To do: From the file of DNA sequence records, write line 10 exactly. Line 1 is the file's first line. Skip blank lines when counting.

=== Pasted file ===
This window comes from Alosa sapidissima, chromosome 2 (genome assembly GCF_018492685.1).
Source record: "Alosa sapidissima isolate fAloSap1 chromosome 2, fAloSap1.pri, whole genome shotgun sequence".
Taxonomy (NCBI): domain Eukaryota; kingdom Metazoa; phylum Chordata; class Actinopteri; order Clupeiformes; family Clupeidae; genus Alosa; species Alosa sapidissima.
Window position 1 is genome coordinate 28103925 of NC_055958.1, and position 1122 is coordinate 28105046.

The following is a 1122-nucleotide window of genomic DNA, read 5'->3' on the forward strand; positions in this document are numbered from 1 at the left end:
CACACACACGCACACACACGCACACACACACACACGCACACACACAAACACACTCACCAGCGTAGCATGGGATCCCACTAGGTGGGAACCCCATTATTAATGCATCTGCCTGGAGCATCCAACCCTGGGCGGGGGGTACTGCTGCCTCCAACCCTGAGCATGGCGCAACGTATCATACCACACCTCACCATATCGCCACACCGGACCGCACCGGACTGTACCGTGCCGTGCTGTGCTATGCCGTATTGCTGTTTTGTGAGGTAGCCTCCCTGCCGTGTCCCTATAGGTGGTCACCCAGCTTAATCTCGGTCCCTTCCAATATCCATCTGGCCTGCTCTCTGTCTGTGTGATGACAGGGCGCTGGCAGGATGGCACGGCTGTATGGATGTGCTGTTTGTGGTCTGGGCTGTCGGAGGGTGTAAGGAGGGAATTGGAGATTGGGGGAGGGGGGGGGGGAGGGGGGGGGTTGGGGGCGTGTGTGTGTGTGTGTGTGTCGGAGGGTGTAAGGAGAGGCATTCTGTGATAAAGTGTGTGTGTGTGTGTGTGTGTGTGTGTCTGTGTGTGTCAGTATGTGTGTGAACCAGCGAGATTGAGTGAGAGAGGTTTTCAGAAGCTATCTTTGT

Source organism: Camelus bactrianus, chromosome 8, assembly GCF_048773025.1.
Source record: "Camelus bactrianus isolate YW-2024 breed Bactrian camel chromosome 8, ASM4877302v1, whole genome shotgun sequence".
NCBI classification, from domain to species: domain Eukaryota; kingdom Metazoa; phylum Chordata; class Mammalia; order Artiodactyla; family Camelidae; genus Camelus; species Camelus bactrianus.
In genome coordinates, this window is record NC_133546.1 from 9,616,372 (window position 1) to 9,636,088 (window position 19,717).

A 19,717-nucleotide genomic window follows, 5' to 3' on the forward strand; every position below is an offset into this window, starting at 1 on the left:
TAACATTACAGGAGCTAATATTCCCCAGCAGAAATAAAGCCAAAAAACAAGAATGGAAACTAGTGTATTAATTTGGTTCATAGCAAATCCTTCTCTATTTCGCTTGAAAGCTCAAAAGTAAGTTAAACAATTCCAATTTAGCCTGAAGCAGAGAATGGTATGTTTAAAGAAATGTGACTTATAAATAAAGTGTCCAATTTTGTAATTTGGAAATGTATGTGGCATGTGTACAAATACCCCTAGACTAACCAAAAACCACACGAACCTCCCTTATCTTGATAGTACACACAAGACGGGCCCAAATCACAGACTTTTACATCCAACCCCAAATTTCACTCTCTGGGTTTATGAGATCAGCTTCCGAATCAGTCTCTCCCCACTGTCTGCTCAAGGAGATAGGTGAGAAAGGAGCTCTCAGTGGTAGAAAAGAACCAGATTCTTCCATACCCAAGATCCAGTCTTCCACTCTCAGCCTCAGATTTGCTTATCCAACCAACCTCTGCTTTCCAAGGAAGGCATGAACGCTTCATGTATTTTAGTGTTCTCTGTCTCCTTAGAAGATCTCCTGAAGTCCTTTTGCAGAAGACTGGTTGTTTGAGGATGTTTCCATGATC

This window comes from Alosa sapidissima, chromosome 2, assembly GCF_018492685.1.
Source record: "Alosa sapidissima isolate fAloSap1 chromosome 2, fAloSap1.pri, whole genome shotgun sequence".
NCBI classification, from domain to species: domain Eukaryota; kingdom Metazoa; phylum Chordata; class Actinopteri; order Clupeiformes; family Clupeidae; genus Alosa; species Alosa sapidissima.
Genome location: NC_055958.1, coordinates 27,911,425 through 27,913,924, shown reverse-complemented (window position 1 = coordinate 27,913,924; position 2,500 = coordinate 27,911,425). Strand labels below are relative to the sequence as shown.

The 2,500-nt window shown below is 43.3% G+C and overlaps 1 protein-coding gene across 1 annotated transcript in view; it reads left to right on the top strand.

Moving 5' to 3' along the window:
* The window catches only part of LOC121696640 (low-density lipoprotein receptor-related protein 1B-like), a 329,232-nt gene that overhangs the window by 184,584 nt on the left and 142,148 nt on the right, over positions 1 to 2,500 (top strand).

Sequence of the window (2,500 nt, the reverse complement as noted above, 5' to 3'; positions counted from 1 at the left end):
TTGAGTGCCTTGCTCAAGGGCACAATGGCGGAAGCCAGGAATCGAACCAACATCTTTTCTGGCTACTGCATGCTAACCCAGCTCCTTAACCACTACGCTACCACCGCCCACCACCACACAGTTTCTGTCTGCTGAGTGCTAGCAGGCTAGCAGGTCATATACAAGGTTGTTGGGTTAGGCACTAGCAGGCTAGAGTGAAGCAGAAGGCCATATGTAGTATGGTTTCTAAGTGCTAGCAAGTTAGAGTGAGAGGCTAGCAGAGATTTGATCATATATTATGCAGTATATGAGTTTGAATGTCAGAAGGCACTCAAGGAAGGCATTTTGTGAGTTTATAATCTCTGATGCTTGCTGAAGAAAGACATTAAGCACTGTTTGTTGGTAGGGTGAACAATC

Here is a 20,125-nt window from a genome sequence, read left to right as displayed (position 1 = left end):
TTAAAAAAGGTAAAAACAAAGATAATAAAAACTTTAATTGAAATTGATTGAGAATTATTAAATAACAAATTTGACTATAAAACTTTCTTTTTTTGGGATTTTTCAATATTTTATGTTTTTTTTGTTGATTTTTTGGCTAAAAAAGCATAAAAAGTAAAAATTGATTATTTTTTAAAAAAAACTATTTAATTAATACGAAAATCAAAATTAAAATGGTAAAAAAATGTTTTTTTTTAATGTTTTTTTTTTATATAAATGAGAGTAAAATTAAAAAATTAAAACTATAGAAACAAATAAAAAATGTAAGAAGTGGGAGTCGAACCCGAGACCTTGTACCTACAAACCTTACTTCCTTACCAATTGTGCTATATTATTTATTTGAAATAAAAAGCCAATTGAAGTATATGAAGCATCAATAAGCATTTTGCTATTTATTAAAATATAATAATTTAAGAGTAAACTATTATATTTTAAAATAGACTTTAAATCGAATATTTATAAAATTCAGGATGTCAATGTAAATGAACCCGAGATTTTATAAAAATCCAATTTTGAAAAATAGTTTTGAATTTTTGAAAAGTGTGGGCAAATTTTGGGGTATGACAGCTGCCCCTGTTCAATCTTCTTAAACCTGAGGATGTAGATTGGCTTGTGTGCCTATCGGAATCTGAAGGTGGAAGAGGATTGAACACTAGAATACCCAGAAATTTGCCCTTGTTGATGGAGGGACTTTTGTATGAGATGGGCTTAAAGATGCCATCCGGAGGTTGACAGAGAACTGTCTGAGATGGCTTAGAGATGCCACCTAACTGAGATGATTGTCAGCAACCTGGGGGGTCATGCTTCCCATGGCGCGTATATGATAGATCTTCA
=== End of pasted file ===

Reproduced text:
In genome coordinates, this window is record NC_133546.1 from 9,616,372 (window position 1) to 9,636,088 (window position 19,717).